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House proposes harsher penalties for dog/cat torture

From Jordan Hensley, LRC

Frankfort, KY - Changes to Kentucky's animal cruelty laws could be on the way under a new House bill.

House Bill 103 would redefine what torture, physical injury and serious physical injury or infirmity of a dog or cat means in state statute and make the first offense a class D felony, according to bill co-sponsor Rep. Nick Wilson, R-Williamsburg. The bipartisan bill's primary sponsor is Rep. Ryan Dotson, R-Winchester.

"This bill is badly needed," Wilson said. "There is a blind spot that I have experienced when it comes to the laws on animal abuse. During my experience as a prosecutor, we rarely had good options on combating animal abuse behavior."

Wilson shared an example of a case where a person shot a dog more than 30 times, but under current state law, the person could only be charged with a class A misdemeanor on the first offense. HB 103 would change that to a class D felony.

Under HB 103, torture would be defined as the intentional infliction or subjection to extreme physical pain or serious injury or death to a dog or cat. That would include injuries that occur because a dog or cat is restrained, such as being in dumped in a dumpster, sealed in a plastic bag or box, abandoned, or manually restrained, chained or tied down.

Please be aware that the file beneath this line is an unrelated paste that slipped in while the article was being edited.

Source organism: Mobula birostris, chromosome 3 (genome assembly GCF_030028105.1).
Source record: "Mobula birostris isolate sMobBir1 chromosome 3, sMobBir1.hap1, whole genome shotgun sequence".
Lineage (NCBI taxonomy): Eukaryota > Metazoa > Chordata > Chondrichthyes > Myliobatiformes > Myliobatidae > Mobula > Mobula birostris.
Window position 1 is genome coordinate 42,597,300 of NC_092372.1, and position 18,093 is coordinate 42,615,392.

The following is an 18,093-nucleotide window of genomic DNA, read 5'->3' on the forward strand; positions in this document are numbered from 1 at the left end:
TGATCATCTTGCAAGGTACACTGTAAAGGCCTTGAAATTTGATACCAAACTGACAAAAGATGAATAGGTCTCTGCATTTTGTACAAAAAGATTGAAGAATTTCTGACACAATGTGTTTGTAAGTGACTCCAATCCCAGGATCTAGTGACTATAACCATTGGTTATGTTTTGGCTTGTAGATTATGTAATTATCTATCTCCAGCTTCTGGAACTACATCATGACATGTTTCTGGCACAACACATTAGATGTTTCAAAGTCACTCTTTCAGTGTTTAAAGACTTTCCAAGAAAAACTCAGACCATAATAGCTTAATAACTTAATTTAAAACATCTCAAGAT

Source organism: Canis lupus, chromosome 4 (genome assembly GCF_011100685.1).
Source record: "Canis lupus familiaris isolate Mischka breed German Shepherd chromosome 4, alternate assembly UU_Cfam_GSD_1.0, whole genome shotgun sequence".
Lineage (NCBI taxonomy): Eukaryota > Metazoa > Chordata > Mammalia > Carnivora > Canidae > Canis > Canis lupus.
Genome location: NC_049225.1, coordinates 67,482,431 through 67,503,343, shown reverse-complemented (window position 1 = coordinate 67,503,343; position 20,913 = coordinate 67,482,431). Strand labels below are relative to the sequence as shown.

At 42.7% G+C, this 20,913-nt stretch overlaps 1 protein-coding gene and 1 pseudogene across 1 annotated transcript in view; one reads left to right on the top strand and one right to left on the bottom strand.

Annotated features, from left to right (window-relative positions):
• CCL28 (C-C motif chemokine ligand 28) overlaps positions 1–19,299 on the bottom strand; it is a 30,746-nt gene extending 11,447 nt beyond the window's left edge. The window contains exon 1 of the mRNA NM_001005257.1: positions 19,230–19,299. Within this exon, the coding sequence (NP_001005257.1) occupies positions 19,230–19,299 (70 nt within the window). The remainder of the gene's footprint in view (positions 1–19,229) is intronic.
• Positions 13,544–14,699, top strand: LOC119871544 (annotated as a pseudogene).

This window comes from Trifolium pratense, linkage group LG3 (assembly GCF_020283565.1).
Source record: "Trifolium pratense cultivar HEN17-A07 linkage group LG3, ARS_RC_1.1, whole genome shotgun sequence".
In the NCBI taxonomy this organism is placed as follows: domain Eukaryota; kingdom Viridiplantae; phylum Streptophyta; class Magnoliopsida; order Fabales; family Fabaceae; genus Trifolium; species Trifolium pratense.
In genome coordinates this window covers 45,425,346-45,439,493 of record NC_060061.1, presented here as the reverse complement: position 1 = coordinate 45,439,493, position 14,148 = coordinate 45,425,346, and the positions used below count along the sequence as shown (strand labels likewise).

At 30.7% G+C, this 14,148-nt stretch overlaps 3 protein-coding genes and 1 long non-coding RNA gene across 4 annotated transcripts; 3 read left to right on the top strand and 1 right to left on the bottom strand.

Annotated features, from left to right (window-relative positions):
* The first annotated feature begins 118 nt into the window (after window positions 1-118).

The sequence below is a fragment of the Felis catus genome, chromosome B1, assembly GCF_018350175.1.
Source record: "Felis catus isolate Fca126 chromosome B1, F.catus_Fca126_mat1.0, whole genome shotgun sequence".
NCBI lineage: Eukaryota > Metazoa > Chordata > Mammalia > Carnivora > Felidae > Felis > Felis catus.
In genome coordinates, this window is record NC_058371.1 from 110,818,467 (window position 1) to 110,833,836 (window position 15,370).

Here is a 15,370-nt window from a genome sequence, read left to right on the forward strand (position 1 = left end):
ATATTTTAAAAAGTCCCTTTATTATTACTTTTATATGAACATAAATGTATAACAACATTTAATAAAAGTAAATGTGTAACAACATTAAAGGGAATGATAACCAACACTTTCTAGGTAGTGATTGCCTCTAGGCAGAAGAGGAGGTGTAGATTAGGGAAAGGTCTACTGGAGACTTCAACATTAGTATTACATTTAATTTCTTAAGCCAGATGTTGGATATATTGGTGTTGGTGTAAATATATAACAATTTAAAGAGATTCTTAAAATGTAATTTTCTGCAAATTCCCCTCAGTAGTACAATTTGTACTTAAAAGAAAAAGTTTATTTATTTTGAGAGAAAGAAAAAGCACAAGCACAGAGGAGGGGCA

Some examples of torture of a dog or cat defined in the bill include, intentionally causing fractures, cuts, burns, bruises, punctures, hanging, impaling, skinning alive, physical disfigurement, dehydration, starvation, hyperthermia, hypothermia or death.

The bill would also allow a tortured dog or cat to be humanely euthanized at the recommendation of a veterinarian if the animal is seized but still alive and suffering.

Wilson said Dotson worked with many groups, including sportsmen and hunters, to craft this bill.

"(HB 103) has common sense exceptions for hunting, fishing, trapping, humane purposes, veterinary purposes, cosmetics, spay and neutering, sporting activities like dog shows, bonafide animal research, self-defense or defense of another person or pet," Wilson said.

Rep. Derek Lewis, R-London, asked Wilson if any sporting groups had any issues with the bill. Wilson said he was not aware of any.

Rep. Kim Banta, R-Fort Mitchell, spoke in favor of HB 103, but wants the Kentucky General Assembly to continue to strengthen animal cruelty laws.

"I think this is a good bill," she said. "I am going to be a 'yes.' It doesn't go far enough. I literally cannot stand this or any kind of abuse ... I say let's keep going."

HB 103 cleared the House Judiciary Committee by a 15-0 vote with two pass votes. It will now go before the full House for consideration.

This story was posted on 2023-03-01 17:23:57
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